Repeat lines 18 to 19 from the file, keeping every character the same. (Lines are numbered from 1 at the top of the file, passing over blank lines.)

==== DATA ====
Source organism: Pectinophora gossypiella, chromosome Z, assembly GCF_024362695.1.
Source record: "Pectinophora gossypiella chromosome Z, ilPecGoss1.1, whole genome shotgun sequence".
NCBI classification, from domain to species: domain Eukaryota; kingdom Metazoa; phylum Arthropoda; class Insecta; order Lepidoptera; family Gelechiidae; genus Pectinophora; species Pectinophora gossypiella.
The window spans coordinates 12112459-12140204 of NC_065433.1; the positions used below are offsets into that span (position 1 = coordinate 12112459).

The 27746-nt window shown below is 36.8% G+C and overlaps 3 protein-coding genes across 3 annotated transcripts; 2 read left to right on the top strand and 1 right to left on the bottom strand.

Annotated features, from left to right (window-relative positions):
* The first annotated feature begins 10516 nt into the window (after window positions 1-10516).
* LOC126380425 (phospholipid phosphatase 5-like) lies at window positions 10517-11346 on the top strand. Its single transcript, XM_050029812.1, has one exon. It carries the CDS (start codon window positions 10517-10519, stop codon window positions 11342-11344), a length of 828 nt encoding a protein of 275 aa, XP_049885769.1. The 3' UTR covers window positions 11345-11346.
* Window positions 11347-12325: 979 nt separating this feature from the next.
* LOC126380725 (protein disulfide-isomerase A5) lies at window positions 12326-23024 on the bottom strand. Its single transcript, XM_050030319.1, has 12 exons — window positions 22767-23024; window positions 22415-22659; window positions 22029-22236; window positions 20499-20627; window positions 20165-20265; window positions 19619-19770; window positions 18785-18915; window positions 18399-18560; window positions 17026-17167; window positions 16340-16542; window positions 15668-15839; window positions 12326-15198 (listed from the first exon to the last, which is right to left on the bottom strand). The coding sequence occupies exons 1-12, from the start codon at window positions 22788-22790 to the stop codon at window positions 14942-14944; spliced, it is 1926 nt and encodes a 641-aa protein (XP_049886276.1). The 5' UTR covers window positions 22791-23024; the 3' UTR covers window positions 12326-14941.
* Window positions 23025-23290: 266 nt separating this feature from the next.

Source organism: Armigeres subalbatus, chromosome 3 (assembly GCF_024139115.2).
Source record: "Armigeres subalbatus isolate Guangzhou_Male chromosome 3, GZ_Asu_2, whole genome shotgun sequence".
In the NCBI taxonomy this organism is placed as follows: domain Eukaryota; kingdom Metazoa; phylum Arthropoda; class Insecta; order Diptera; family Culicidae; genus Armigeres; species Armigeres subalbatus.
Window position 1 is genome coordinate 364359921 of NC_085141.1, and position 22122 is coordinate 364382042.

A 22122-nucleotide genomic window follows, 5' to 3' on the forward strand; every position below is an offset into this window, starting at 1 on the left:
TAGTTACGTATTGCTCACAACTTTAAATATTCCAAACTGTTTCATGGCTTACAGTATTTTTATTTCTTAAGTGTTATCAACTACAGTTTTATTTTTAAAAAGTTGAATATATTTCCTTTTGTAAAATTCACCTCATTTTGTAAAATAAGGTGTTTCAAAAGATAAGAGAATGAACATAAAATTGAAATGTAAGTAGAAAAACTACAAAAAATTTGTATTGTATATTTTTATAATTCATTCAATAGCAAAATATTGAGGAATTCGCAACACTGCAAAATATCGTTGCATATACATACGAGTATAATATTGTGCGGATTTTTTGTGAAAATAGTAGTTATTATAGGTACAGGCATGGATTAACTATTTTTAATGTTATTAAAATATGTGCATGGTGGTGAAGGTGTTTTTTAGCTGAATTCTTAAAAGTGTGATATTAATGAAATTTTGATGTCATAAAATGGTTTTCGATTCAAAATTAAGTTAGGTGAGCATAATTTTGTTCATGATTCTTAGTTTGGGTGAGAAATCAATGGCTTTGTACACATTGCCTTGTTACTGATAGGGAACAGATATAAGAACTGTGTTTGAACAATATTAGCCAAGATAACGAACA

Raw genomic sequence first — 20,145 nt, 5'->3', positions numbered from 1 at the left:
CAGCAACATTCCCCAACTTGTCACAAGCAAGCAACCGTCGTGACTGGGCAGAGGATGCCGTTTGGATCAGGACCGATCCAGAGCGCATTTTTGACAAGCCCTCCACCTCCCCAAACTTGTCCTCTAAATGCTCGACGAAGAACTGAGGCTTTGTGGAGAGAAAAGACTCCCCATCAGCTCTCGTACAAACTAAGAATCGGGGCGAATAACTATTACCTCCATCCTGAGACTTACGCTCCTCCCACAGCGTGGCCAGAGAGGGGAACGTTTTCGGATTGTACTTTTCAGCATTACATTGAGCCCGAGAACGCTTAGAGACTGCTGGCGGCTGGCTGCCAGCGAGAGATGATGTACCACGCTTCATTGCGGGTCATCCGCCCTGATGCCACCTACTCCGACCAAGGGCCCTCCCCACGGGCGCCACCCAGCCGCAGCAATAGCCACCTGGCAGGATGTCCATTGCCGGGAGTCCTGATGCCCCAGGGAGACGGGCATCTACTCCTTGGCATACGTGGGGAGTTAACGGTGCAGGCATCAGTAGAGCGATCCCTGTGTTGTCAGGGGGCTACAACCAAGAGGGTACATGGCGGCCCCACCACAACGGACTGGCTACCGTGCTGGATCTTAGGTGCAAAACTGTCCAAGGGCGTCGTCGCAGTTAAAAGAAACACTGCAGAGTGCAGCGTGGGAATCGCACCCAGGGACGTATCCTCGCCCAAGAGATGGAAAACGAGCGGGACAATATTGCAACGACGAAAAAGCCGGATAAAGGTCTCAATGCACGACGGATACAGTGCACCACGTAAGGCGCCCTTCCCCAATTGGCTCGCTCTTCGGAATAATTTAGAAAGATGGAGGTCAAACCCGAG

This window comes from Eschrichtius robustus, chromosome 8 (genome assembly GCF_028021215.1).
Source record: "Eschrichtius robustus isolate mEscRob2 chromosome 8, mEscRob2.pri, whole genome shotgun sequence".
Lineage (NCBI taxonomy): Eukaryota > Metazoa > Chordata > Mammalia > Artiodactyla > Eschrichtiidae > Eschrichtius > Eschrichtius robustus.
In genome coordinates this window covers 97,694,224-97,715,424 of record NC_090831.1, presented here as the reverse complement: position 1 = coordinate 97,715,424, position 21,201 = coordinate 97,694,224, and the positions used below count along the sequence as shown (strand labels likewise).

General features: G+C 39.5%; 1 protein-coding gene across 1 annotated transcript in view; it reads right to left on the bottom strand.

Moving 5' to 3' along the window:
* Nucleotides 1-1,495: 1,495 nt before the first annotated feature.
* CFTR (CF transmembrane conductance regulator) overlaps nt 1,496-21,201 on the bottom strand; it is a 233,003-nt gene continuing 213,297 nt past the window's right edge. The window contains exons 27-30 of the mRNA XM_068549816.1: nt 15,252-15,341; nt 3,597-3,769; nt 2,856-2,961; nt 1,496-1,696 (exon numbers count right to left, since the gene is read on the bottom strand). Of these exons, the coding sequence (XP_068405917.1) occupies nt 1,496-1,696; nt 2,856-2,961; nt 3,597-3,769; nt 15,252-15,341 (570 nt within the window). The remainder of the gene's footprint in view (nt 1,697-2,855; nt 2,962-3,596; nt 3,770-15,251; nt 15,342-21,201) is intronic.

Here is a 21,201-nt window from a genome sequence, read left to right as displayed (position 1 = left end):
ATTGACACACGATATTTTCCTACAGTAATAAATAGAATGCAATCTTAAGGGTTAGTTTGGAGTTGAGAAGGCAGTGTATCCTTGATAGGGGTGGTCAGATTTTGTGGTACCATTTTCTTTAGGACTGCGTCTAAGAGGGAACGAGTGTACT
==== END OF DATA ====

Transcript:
Raw genomic sequence first — 20,145 nt, 5'->3', positions numbered from 1 at the left:
CAGCAACATTCCCCAACTTGTCACAAGCAAGCAACCGTCGTGACTGGGCAGAGGATGCCGTTTGGATCAGGACCGATCCAGAGCGCATTTTTGACAAGCCCTCCACCTCCCCAAACTTGTCCTCTAAATGCTCGACGAAGAACTGAGGCTTTGTGGAGAGAAAAGACTCCCCATCAGCTCTCGTACAAACTAAGAATCGGGGCGAATAACTATTACCTCCATCCTGAGACTTACGCTCCTCCCACAGCGTGGCCAGAGAGGGGAACGTTTTCGGATTGTACTTTTCAGCATTACATTGAGCCCGAGAACGCTTAGAGACTGCTGGCGGCTGGCTGCCAGCGAGAGATGATGTACCACGCTTCATTGCGGGTCATCCGCCCTGATGCCACCTACTCCGACCAAGGGCCCTCCCCACGGGCGCCACCCAGCCGCAGCAATAGCCACCTGGCAGGATGTCCATTGCCGGGAGTCCTGATGCCCCAGGGAGACGGGCATCTACTCCTTGGCATACGTGGGGAGTTAACGGTGCAGGCATCAGTAGAGCGATCCCTGTGTTGTCAGGGGGCTACAACCAAGAGGGTACATGGCGGCCCCACCACAACGGACTGGCTACCGTGCTGGATCTTAGGTGCAAAACTGTCCAAGGGCGTCGTCGCAGTTAAAAGAAACACTGCAGAGTGCAGCGTGGGAATCGCACCCAGGGACGTATCCTCGCCCAAGAGATGGAAAACGAGCGGGACAATATTGCAACGACGAAAAAGCCGGATAAAGGTCTCAATGCACGACGGATACAGTGCACCACGTAAGGCGCCCTTCCCCAATTGGCTCGCTCTTCGGAATAATTTAGAAAGATGGAGGTCAAACCCGAG